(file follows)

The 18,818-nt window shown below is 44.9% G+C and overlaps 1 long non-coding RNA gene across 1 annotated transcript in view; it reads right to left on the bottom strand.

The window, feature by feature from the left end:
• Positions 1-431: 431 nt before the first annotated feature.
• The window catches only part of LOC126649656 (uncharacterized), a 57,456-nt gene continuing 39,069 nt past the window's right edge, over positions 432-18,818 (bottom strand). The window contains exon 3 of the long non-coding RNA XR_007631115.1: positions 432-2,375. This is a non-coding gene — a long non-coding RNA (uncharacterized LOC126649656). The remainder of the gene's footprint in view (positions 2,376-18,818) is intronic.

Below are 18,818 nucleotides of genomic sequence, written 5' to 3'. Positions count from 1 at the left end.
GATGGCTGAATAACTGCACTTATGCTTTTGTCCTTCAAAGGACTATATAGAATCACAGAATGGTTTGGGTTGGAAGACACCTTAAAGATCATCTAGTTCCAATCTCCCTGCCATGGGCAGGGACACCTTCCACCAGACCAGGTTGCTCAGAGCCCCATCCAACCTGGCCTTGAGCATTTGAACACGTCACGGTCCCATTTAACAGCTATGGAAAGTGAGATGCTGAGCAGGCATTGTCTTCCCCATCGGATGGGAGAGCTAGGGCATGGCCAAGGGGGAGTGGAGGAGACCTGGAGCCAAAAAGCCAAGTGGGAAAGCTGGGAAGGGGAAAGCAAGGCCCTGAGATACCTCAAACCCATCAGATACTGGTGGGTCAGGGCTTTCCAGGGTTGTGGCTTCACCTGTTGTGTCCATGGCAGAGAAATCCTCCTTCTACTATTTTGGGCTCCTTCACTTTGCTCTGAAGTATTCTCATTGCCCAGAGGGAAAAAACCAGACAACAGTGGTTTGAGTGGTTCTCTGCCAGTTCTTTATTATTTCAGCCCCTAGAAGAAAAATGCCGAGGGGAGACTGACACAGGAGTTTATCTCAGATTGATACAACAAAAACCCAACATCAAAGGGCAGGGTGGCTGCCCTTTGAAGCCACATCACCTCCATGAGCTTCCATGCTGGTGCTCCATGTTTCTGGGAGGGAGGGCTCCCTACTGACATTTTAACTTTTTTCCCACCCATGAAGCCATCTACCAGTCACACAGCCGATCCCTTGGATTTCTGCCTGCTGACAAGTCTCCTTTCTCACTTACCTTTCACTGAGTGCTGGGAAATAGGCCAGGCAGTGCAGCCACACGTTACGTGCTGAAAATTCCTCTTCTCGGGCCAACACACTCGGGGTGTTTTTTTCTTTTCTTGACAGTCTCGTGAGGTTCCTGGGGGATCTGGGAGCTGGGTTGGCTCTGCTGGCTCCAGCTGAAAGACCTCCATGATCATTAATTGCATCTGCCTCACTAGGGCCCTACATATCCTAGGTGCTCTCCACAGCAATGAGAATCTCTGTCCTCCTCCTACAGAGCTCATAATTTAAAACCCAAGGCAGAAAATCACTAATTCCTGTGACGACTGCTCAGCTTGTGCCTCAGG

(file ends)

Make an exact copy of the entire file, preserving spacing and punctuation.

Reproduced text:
The 18,818-nt window shown below is 44.9% G+C and overlaps 1 long non-coding RNA gene across 1 annotated transcript in view; it reads right to left on the bottom strand.

The window, feature by feature from the left end:
• Positions 1-431: 431 nt before the first annotated feature.
• The window catches only part of LOC126649656 (uncharacterized), a 57,456-nt gene continuing 39,069 nt past the window's right edge, over positions 432-18,818 (bottom strand). The window contains exon 3 of the long non-coding RNA XR_007631115.1: positions 432-2,375. This is a non-coding gene — a long non-coding RNA (uncharacterized LOC126649656). The remainder of the gene's footprint in view (positions 2,376-18,818) is intronic.

Below are 18,818 nucleotides of genomic sequence, written 5' to 3'. Positions count from 1 at the left end.
GATGGCTGAATAACTGCACTTATGCTTTTGTCCTTCAAAGGACTATATAGAATCACAGAATGGTTTGGGTTGGAAGACACCTTAAAGATCATCTAGTTCCAATCTCCCTGCCATGGGCAGGGACACCTTCCACCAGACCAGGTTGCTCAGAGCCCCATCCAACCTGGCCTTGAGCATTTGAACACGTCACGGTCCCATTTAACAGCTATGGAAAGTGAGATGCTGAGCAGGCATTGTCTTCCCCATCGGATGGGAGAGCTAGGGCATGGCCAAGGGGGAGTGGAGGAGACCTGGAGCCAAAAAGCCAAGTGGGAAAGCTGGGAAGGGGAAAGCAAGGCCCTGAGATACCTCAAACCCATCAGATACTGGTGGGTCAGGGCTTTCCAGGGTTGTGGCTTCACCTGTTGTGTCCATGGCAGAGAAATCCTCCTTCTACTATTTTGGGCTCCTTCACTTTGCTCTGAAGTATTCTCATTGCCCAGAGGGAAAAAACCAGACAACAGTGGTTTGAGTGGTTCTCTGCCAGTTCTTTATTATTTCAGCCCCTAGAAGAAAAATGCCGAGGGGAGACTGACACAGGAGTTTATCTCAGATTGATACAACAAAAACCCAACATCAAAGGGCAGGGTGGCTGCCCTTTGAAGCCACATCACCTCCATGAGCTTCCATGCTGGTGCTCCATGTTTCTGGGAGGGAGGGCTCCCTACTGACATTTTAACTTTTTTCCCACCCATGAAGCCATCTACCAGTCACACAGCCGATCCCTTGGATTTCTGCCTGCTGACAAGTCTCCTTTCTCACTTACCTTTCACTGAGTGCTGGGAAATAGGCCAGGCAGTGCAGCCACACGTTACGTGCTGAAAATTCCTCTTCTCGGGCCAACACACTCGGGGTGTTTTTTTCTTTTCTTGACAGTCTCGTGAGGTTCCTGGGGGATCTGGGAGCTGGGTTGGCTCTGCTGGCTCCAGCTGAAAGACCTCCATGATCATTAATTGCATCTGCCTCACTAGGGCCCTACATATCCTAGGTGCTCTCCACAGCAATGAGAATCTCTGTCCTCCTCCTACAGAGCTCATAATTTAAAACCCAAGGCAGAAAATCACTAATTCCTGTGACGACTGCTCAGCTTGTGCCTCAGG